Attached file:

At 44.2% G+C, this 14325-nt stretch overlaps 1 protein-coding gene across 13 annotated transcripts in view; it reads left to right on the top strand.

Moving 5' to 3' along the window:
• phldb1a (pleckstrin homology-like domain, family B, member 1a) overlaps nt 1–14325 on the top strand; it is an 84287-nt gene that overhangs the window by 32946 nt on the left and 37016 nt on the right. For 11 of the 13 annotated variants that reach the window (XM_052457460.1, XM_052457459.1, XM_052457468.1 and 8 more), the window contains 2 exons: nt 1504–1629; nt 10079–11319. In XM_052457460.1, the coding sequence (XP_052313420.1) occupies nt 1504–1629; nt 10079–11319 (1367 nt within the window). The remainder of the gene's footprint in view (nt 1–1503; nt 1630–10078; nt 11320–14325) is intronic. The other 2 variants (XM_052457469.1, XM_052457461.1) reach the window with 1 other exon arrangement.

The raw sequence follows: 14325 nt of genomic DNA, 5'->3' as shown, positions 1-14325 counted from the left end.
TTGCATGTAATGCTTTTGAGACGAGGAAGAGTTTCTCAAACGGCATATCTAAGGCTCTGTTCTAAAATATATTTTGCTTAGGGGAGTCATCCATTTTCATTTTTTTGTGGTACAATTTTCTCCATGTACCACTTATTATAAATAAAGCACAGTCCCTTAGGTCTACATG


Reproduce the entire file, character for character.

At 44.2% G+C, this 14325-nt stretch overlaps 1 protein-coding gene across 13 annotated transcripts in view; it reads left to right on the top strand.

Moving 5' to 3' along the window:
• phldb1a (pleckstrin homology-like domain, family B, member 1a) overlaps nt 1–14325 on the top strand; it is an 84287-nt gene that overhangs the window by 32946 nt on the left and 37016 nt on the right. For 11 of the 13 annotated variants that reach the window (XM_052457460.1, XM_052457459.1, XM_052457468.1 and 8 more), the window contains 2 exons: nt 1504–1629; nt 10079–11319. In XM_052457460.1, the coding sequence (XP_052313420.1) occupies nt 1504–1629; nt 10079–11319 (1367 nt within the window). The remainder of the gene's footprint in view (nt 1–1503; nt 1630–10078; nt 11320–14325) is intronic. The other 2 variants (XM_052457469.1, XM_052457461.1) reach the window with 1 other exon arrangement.

The raw sequence follows: 14325 nt of genomic DNA, 5'->3' as shown, positions 1-14325 counted from the left end.
TTGCATGTAATGCTTTTGAGACGAGGAAGAGTTTCTCAAACGGCATATCTAAGGCTCTGTTCTAAAATATATTTTGCTTAGGGGAGTCATCCATTTTCATTTTTTTGTGGTACAATTTTCTCCATGTACCACTTATTATAAATAAAGCACAGTCCCTTAGGTCTACATG